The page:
71preempt_disable()               increment the preempt counter
  72preempt_enable_no_resched()     decrement, but do not immediately preempt
  73preempt_check_resched()         if needed, reschedule
  74preempt_count()                 return the preempt counter
  75
  76The functions are nestable.  In other words, you can call preempt_disable
  77n-times in a code path, and preemption will not be reenabled until the n-th
  78call to preempt_enable.  The preempt statements define to nothing if
  79preemption is not enabled.
  80
  81Note that you do not need to explicitly prevent preemption if you are holding
  82any locks or interrupts are disabled, since preemption is implicitly disabled
  83in those cases.
  84
  85But keep in mind that 'irqs disabled' is a fundamentally unsafe way of
  86disabling preemption - any spin_unlock() decreasing the preemption count
  87to 0 might trigger a reschedule. A simple printk() might trigger a reschedule.
  88So use this implicit preemption-disabling property only if you know that the
  89affected codepath does not do any of this. Best policy is to use this only for
  90small, atomic code that you wrote and which calls no complex functions.
  91
  92Example:
  93
  94        cpucache_t *cc; /* this is per-CPU */
  95        preempt_disable();
  96        cc = cc_data(searchp);
  97        if (cc && cc->avail) {
  98                __free_block(searchp, cc_entry(cc), cc->avail);
  99                cc->avail = 0;
 100        }
 101        preempt_enable();
 102        return 0;
 103
 104Notice how the preemption statements must encompass every reference of the
 105critical variables.  Another example:
 106
 107        int buf[NR_CPUS];
 108        set_cpu_val(buf);
 109        if (buf[smp_processor_id()] == -1) printf(KERN_INFO "wee!\n");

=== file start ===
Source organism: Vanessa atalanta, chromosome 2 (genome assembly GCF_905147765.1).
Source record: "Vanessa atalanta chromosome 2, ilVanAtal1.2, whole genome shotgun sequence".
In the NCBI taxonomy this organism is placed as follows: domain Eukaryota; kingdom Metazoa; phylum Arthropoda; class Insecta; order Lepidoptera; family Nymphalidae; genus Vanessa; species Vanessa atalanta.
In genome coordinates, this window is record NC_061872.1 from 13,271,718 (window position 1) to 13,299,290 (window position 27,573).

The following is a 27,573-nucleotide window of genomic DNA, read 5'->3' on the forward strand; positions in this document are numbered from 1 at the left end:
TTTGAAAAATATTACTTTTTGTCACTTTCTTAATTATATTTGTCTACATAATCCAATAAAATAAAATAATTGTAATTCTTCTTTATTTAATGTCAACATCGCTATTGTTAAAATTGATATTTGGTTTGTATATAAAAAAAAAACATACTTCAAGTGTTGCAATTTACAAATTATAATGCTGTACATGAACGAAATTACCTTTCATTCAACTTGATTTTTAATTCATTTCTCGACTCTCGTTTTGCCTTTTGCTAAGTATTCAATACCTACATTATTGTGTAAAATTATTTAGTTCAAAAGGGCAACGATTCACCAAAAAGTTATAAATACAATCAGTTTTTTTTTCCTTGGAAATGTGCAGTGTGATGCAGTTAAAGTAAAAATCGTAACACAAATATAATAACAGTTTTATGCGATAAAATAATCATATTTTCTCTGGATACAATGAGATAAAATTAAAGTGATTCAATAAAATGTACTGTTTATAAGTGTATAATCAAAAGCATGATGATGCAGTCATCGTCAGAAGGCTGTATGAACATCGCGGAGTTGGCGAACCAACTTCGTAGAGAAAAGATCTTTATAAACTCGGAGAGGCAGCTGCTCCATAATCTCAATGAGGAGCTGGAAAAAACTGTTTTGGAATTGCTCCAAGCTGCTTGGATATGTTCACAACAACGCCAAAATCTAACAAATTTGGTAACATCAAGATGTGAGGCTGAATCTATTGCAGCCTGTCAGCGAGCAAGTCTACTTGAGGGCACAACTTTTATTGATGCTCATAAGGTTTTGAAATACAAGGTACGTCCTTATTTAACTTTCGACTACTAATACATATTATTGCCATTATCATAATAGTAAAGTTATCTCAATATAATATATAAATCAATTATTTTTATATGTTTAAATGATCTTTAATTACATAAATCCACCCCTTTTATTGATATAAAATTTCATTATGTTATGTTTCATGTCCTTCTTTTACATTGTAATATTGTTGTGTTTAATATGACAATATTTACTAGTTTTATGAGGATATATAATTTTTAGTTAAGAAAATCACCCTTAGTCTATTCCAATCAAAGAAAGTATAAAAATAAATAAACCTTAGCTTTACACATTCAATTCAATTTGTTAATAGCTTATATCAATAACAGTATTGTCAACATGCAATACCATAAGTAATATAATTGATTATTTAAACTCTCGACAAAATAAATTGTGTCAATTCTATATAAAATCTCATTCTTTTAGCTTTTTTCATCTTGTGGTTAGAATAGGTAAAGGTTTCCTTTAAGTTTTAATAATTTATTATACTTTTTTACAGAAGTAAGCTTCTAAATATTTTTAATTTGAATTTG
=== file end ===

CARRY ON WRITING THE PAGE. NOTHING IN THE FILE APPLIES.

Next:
110        spin_lock(&buf_lock);
 111        /* ... */
 112
 113This code is not preempt-safe, but see how easily we can fix it by simply
 114moving the spin_lock up two lines.
 115
 116
 117PREVENTING PREEMPTION USING INTERRUPT DISABLING
 118
 119
 120It is possible to prevent a preemption event using local_irq_disable and
 121local_irq_save.  Note, when doing so, you must be very careful to not cause
 122an event that would set need_resched and result in a preemption check.  When
 123in doubt, rely on locking or explicit preemption disabling.
 124
 125Note in 2.5 interrupt disabling is now only per-CPU (e.g. local).
 126
 127An additional concern is proper usage of local_irq_disable and local_irq_save.
 128These may be used to protect from preemption, however, on exit, if preemption
 129may be enabled, a test to see if preemption is required should be done.  If
 130these are called from the spin_lock and read/write lock macros, the right thing
 131is done.  They may also be called within a spin-lock protected region, however,
 132if they are ever called outside of this context, a test for preemption should
 133be made. Do note that calls from interrupt context or bottom half/ tasklets
 134are also protected by preemption locks and so may use the versions which do
 135not check preemption.
 136